Math Misconceptions 2.NBT.1-4

Look closely at errors in studentsâ€™ work (formative assessment) to help you reflect and make instructional decisions to suit all studentsâ€™ needs.

When students are asked to represent a multi-digit number such as 327, a misconception is for students to represent the digit rather than the value of each digit in its position, or place, in a number. For example, a student representing the number 327 shows 3 ants, 2 ants, and 7 ants. For students to understand place value, they need to understand the relationship between the digit and the amount (or value) it represents. Students with this misconception need to have multiple experiences with the concept of “bundling”. Using a place value mat and counters, students count out nine counters, placing them in the ones place. One more one creates ten; therefore, this set of ten should be bundled (placed in a cup, rubberbanded, or connected together) and placed in the tens place to make one ten. Work should continue, bundling ten cups of ten and placing the ten tens into a bowl to create a hundred. Students also need to work with composing three digit numbers with special attention to the amount of hundreds, tens, and ones. Ask students to count objects in a variety of ways, and pose questions such as, “Would you still have 327 if you made bundles of hundreds?” By counting objects first by ones, bundling objects in tens, then bundling those objects in hundreds, and checking to see if the quantity remains the same, students are building the understanding of the relationship between the digit and the amount it represents in its place in the number. Making a transition from viewing a “hundred” as simply the accumulation of ten tens to seeing it both as ten tens and as one bundle of a hundred is an important step in understanding the structure of the base-ten system. MISCONCEPTION:

WHAT TO DO:

When students begin working with expanded form, they may see the digits of a multi-digit number in isolation and independent from their place value. For example, a student may correctly read the number 193 as â€œone hundred ninety-threeâ€? and can even count out 193 objects accurately to represent the number by creating bundles of hundreds, tens, and ones, but when asked to write the number in expanded form, the student may write 1 + 9 + 3. Use written equations to illustrate the decomposition of numbers into their expanded forms. Just as students decomposed 18 into 18 = 10 + 8 when they were in kindergarten, students can record expanded form as decompositions of each place value. MISCONCEPTION:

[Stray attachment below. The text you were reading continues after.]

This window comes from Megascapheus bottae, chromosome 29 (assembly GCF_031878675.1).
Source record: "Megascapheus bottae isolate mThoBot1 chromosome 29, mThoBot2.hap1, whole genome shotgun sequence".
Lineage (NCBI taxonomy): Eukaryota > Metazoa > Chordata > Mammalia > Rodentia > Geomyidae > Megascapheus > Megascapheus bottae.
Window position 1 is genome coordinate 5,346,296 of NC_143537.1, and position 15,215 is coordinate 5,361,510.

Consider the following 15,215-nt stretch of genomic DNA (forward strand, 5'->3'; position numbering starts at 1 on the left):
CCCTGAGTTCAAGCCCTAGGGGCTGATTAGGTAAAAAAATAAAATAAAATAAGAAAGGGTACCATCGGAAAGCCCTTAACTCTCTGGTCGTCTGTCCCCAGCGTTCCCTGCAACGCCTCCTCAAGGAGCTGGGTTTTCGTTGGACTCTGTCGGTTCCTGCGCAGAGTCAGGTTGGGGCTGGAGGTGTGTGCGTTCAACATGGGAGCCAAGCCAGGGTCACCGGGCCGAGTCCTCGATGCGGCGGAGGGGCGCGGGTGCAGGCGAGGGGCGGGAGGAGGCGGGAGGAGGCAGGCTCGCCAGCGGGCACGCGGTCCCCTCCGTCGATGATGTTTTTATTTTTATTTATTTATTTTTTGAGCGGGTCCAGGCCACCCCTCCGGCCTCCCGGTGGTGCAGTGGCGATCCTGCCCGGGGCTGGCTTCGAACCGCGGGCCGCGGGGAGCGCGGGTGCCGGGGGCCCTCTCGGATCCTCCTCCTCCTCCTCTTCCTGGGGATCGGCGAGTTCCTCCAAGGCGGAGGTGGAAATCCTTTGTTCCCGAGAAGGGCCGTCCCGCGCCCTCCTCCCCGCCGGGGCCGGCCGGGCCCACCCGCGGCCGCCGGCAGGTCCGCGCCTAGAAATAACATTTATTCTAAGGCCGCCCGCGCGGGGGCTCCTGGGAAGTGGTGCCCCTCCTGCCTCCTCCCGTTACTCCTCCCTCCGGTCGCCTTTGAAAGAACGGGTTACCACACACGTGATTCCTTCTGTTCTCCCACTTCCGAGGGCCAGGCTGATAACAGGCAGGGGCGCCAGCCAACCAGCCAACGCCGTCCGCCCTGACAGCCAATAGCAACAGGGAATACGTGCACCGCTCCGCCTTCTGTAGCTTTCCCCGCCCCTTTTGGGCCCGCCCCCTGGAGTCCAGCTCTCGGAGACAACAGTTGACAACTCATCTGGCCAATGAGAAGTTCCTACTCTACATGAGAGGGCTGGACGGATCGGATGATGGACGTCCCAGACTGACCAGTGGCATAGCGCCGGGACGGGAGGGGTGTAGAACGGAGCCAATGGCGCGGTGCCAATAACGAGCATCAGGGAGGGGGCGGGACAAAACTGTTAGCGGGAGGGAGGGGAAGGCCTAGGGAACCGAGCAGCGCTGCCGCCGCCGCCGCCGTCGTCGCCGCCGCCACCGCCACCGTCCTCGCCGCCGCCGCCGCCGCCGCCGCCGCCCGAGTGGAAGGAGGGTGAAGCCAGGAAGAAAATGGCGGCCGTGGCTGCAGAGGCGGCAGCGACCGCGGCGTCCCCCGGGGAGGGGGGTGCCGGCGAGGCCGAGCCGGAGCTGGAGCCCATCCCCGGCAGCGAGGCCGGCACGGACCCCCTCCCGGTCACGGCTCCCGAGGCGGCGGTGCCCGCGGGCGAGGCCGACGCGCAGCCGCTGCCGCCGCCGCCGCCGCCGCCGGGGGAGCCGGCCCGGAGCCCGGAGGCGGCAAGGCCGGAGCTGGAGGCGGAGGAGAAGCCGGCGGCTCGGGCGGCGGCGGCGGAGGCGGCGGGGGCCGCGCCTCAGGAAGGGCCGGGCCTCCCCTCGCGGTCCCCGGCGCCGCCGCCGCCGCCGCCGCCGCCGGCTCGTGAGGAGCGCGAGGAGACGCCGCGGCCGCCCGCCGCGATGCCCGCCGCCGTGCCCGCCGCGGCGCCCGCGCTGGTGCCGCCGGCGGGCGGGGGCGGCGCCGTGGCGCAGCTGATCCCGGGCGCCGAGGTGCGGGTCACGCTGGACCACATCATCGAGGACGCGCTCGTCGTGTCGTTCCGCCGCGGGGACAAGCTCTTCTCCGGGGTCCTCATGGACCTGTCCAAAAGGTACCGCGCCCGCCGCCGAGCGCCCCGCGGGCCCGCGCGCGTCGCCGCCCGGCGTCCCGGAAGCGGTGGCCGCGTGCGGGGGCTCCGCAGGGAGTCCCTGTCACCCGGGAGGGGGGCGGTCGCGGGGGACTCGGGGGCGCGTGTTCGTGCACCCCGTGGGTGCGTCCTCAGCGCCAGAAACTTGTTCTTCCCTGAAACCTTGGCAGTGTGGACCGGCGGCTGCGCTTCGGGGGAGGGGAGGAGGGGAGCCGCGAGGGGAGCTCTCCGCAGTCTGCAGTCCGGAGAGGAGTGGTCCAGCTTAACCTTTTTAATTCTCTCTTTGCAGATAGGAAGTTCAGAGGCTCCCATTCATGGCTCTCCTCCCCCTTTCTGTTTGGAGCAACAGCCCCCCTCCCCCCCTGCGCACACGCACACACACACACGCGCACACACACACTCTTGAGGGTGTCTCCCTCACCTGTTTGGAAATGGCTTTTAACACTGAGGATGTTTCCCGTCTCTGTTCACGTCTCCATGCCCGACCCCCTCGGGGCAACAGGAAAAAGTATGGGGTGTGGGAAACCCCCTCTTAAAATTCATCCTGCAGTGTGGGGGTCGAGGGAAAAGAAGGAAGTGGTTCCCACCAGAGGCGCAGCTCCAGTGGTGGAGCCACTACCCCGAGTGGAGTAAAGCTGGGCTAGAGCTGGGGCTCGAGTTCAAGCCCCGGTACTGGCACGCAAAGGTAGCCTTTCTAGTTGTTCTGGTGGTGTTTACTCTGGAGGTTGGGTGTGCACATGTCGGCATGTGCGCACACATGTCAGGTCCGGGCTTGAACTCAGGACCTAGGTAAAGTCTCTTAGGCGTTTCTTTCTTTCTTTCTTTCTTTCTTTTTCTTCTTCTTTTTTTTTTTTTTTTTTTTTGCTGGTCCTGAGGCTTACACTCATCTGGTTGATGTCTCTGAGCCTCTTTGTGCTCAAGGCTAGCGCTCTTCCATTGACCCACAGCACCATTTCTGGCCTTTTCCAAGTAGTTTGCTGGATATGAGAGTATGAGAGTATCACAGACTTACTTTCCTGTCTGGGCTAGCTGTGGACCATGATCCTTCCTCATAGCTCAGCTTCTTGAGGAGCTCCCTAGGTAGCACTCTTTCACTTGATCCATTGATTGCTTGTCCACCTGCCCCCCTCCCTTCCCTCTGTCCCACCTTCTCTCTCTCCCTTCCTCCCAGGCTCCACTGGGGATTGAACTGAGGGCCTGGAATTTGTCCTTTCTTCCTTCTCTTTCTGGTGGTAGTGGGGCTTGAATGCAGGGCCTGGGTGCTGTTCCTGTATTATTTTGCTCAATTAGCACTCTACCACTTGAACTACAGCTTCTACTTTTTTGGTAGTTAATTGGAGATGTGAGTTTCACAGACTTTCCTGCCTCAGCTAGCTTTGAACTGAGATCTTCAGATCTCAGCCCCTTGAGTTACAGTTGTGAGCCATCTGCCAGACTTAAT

WHAT TO DO:

A common misconception when comparing two three-digit numbers is for students to not attend to the value of each digit. They may look at the digits involved in the comparison and think of them as isolated numbers, rather than numbers representing the base-ten system. Have students compare two three-digit numbers based on the value of hundreds, tens, and ones and explain their thinking of why one number is greater than another. Additionally, the use of inequality symbols is still new and practice is needed to learn the proper names and meanings of each symbol, just as students have to learn the meaning of the equal sign or an operational symbol. Work repeatedly with inequality symbols by recording oral statements such as, “409 is greater than 349 because 4 hundreds are more than 3 hundreds”. MISCONCEPTION:

WHAT TO DO: The top picture uses an area model to compare values. The bottom pictures use place value mats to compare values. 409 > 349